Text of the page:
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The tech trends of 2024: Science, cybersecurity security and a more sustainable future

The technology trends of 2023 were dominated by artificial intelligence, but what will the year 2024 bring? As usual, DNA gathered next year's technology trends into one list. This year, too, the Technology Trend Report offers views of experts in various fields and, of course, predictions about the technologies that will define our future.

DNA's Technology Trend Report 2024 consists of four thought-provoking expert interviews and 14 future trends. What is smart dust? And what is happening in the field of cybersecurity? 

In this article, we present five trends from the report. You can read the rest by downloading the free Tech Trends 2024 report

Dust-size particles transform data collection 

Intelligent dust, intellidust, smart dust... A technological concept known by many names. Smart dust is based on tiny, independent microelectronic devices that function as data collectors with different sensors. Essentially, smart dust is a conglomeration of multiple individual devices, some as small as a fraction of a millimeter in diameter. 


The concept of smart dust may sound wildly futuristic, but the term was coined in 1992 by a think-tank at the RAND Corporation. Smart dust can detect variations in a specific environment's light, temperature, vibration, or chemical composition. The data collected by the particles can then be transmitted to the cloud for extensive analysis. 

As each smart dust particle operates independently, they require a power source. In 2022, researchers at the University of Washington introduced feather-light wireless sensors that operate on solar energy. Such breakthroughs mean that the propagation of smart dust to areas such as scientific research and defense may take place faster than we think.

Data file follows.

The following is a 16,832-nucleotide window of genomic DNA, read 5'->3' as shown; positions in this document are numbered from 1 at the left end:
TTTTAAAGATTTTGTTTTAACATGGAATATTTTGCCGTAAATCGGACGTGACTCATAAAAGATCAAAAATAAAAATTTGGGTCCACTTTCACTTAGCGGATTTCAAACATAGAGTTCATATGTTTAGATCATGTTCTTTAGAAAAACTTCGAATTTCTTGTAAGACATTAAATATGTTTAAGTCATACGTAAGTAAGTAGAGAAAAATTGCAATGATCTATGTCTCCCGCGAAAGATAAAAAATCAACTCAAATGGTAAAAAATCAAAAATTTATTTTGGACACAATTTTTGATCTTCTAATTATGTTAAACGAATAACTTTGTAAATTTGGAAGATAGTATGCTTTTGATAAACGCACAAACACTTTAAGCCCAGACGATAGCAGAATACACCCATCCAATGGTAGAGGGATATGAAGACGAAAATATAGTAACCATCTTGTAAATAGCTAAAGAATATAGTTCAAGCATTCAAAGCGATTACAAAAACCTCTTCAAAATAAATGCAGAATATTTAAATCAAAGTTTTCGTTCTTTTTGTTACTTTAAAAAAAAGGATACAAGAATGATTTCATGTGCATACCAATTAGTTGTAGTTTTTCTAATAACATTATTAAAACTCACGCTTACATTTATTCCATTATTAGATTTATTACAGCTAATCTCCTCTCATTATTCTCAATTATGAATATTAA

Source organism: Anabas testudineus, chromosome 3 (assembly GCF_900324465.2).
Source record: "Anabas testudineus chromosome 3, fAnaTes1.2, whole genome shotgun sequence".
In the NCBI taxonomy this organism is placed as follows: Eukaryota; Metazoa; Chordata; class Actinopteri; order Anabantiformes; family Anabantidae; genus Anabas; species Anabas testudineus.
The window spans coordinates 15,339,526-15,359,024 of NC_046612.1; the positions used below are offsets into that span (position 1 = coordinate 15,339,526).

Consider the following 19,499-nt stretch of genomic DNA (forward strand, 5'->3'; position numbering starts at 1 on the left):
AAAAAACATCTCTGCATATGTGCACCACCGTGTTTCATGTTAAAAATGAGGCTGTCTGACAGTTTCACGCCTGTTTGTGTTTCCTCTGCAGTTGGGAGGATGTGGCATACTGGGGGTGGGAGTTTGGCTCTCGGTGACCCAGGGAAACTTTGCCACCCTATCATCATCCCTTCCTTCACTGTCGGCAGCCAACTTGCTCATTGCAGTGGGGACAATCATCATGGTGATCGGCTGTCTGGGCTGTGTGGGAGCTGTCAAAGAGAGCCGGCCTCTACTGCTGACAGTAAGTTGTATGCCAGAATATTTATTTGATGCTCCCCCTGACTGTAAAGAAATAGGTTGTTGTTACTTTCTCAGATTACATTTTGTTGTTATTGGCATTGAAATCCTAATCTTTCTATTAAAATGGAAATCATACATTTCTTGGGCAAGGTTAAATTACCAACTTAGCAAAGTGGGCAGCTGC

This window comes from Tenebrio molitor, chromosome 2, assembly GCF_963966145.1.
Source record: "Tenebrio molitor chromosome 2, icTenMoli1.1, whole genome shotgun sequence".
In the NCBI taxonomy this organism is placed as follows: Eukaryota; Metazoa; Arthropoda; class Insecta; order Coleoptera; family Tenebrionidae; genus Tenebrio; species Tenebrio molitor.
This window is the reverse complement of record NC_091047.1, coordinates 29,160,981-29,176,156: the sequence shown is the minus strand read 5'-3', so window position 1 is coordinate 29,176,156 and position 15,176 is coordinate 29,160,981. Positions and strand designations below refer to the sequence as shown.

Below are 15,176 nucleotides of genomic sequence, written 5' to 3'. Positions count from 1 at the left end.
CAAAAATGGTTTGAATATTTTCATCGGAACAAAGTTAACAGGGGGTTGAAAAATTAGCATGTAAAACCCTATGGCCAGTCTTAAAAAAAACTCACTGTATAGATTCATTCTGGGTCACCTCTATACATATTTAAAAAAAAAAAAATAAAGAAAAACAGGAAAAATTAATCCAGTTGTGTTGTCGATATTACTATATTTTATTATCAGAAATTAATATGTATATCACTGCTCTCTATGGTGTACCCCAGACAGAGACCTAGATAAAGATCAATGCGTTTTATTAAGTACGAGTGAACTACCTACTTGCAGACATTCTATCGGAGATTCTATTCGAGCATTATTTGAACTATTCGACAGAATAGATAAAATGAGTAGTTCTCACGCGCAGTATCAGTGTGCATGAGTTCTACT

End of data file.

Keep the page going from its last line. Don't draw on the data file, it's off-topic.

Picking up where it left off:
Researchers and technology professionals are engaged in a race of speculation about the breakthroughs we may encounter as networks formed by billions of microscopic sensors become a part of our daily lives. 

The world's first digital nation 

In April 2019, a significant part of the Notre-Dame Cathedral in Paris was destroyed by a fire. The demanding restoration project was offered a surprising helping hand from an unlikely source. The video game company Ubisoft had extensively studied Notre-Dame for nearly 5,000 hours for their video game, which takes place in Paris. Precise 3D blueprints were provided to the French government to facilitate the reconstruction efforts.  

Now, another nation has harnessed digitalization to rebuild under dramatic circumstances: the island nation of Tuvalu is the world's first country transitioning to the metaverse. Due to climate change, Tuvalu's land mass comprising nine atolls will disappear beneath the waves in just a few decades. At the same time, this small country's history, culture, and oral traditions risk disappearing into the depths of the sea.  

Tuvalu's government has chosen an exceptionally modern solution: all of Tuvalu's traditional knowledge, from the islands' ecology to the achievements of Tuvaluan sports teams, is gradually being transferred into the metaverse. By creating a digital representation of their state, Tuvalu is leaving behind a unique digital footprint, ensuring the preservation of their history for future generations. Hopefully, the nation's fate will also leave its mark on the present, serving as a reminder of the grievous impact of climate change. 

NIS2 directive tightens cybersecurity requirements 

The European Union introduced the first version of cybersecurity regulations in 2016. The purpose of the NIS directive was to centralize cybersecurity requirements for operators in the digital realm and socially critical sectors. However, digital threats have increased significantly, so the original directive is updated to NIS2.  

The European Parliament ratified the revised NIS2 directive in November 2022, and will be incorporated into Finnish legislation in October 2024 at the latest. The NIS2 directive will entail even tighter collaboration between companies and national entities to prevent cyberattacks.